Lamar Smith (the senator who created SOPA) wrote another bill: HR 1981. This requires your internet service provider to store your search history and IP address for 18 months.
Before, the feds needed a subpoena to start recording your movements on the web. Now that information is already stored so they have a record of everything you do online, just in case one day you do something wrong. (I get the feeling this should be called HR 1984)
And don't worry; your internet history won't be visible to everyone; it requires the internet service providers to "store the information securely". You know, because that worked out so well for Sony.
Its purpose is to apparently stop child pornographers. Which is all well and good, but it means everyone is being tracked, just in case they might look at some child porn. How is this any different than tapping everyone's phones to listen for possible terrorists?
Just like SOPA, this is like killing a mosquito with a rocket launcher. The bill has already cleared committee. Next step is to be voted on. And what's worse, this will be a lot harder to fight than SOPA. Because it's being dressed up as an anti-child porn measure, every politician will support it regardless of what it says. They won't want their constituents thinking they're pro-child porn, and believe me, if any senator opposes the bill their opponent will jump at the chance to use that against them. "Senator Brown voted against stopping pedophiles!" It'll be hard to convince them to oppose this bill when they know it could paint them as pro-pedophilia to ignorant voters.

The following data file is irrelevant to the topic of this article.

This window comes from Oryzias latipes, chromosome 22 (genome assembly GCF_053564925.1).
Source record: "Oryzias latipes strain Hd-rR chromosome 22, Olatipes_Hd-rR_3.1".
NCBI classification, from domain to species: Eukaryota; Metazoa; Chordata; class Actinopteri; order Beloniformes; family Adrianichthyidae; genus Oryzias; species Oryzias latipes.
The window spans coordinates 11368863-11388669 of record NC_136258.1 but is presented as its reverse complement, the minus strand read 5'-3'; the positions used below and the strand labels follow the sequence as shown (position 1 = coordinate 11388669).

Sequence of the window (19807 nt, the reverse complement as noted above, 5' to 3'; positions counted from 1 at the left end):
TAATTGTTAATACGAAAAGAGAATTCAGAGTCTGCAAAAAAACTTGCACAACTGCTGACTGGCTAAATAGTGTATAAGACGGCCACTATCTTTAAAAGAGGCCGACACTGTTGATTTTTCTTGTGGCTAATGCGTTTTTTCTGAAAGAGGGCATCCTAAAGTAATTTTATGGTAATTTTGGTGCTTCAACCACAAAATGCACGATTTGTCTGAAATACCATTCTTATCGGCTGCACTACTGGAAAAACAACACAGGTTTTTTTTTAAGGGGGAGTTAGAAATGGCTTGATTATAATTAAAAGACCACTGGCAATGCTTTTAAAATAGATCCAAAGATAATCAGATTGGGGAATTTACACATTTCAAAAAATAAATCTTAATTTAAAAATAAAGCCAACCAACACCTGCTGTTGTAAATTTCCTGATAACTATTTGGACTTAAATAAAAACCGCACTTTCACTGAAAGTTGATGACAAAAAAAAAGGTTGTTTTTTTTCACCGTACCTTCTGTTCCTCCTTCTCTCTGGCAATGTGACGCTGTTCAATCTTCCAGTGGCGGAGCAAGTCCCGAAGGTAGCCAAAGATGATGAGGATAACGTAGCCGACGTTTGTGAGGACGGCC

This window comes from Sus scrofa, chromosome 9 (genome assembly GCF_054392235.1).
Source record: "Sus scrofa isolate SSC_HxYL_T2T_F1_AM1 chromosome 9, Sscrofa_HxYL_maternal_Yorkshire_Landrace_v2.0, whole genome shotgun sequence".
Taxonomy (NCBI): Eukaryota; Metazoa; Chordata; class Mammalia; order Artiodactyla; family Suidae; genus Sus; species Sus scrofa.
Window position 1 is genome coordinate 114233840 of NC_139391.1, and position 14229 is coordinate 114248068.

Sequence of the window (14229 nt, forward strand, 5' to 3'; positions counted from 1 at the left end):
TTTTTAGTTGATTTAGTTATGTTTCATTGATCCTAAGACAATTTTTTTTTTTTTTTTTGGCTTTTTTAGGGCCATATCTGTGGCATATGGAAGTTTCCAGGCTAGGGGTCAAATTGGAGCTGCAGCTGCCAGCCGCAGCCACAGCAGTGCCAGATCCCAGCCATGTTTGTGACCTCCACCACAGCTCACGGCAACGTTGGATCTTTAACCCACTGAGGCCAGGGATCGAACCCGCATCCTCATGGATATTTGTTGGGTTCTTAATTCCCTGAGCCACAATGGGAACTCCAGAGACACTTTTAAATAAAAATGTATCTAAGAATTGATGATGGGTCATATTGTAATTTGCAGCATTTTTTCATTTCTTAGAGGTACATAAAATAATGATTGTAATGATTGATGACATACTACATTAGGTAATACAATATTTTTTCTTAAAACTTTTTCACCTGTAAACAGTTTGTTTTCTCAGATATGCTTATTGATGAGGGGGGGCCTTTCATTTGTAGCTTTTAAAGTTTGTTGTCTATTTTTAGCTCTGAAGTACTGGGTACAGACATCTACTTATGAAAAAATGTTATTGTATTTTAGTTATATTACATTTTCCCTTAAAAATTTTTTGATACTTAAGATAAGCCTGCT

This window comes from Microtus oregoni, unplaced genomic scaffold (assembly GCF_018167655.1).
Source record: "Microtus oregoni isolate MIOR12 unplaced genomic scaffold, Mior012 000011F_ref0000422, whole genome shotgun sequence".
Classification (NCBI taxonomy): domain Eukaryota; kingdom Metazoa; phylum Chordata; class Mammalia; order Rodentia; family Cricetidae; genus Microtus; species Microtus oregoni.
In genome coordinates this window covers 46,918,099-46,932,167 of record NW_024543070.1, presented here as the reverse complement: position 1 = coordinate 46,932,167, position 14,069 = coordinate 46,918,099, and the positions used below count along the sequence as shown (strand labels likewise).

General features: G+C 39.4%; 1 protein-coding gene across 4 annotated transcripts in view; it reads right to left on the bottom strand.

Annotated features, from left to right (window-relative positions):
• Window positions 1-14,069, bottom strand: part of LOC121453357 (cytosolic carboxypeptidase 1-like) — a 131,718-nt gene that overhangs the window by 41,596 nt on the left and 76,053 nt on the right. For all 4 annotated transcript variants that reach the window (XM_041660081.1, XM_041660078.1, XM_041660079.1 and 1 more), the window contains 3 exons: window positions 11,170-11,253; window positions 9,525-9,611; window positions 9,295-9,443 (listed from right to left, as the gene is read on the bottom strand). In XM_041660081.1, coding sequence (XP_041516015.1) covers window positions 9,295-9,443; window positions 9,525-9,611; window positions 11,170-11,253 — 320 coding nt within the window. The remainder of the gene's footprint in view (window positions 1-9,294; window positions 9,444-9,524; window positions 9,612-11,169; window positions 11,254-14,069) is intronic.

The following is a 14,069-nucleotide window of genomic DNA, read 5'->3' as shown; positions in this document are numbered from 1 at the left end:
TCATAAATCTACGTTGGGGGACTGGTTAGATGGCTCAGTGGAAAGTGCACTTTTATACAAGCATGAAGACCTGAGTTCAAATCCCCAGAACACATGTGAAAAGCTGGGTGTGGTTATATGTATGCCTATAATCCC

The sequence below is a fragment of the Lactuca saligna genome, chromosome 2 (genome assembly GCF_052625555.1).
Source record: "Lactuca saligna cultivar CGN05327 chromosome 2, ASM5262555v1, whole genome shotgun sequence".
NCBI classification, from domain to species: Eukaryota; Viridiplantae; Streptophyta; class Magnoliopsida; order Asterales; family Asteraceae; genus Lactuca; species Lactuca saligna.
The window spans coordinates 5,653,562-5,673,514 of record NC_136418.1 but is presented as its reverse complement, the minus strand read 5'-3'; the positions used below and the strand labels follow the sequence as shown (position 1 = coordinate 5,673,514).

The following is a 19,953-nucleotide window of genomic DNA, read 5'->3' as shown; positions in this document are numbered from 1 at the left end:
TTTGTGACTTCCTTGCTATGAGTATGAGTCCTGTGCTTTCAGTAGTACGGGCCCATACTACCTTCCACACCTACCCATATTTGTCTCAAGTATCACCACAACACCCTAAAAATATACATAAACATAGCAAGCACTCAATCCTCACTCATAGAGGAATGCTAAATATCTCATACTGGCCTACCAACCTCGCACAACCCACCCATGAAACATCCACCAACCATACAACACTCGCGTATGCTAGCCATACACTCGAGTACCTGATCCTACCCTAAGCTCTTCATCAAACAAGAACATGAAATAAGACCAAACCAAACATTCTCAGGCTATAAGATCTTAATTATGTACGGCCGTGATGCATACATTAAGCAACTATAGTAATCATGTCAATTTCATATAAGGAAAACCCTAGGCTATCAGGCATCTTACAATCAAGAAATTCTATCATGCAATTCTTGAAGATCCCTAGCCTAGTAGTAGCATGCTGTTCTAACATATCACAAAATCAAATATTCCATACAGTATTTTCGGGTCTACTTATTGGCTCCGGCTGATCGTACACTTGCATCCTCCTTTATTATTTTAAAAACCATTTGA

Oh, and one more thing: you don't have to be suspected of child porn for the government to access your internet history.
Not to mention there's no way in hell that our history won't be sold to advertisers.Even more troubling is what the government would need to do in order to access this trove of private information: ask for it.
I kid you not -- that's it.
As written, The Protecting Children from Internet Pornographers Act of 2011 doesn't require that someone be under investigation on child pornography charges in order for police to access their Internet history -- being suspected of any crime is enough. (It may even be made available in civil matters like divorce trials or child custody battles.) Nor do police need probable cause to search this information.
We've already got ACTA to worry about, and now this. I'm starting to think we should leave this country altogether...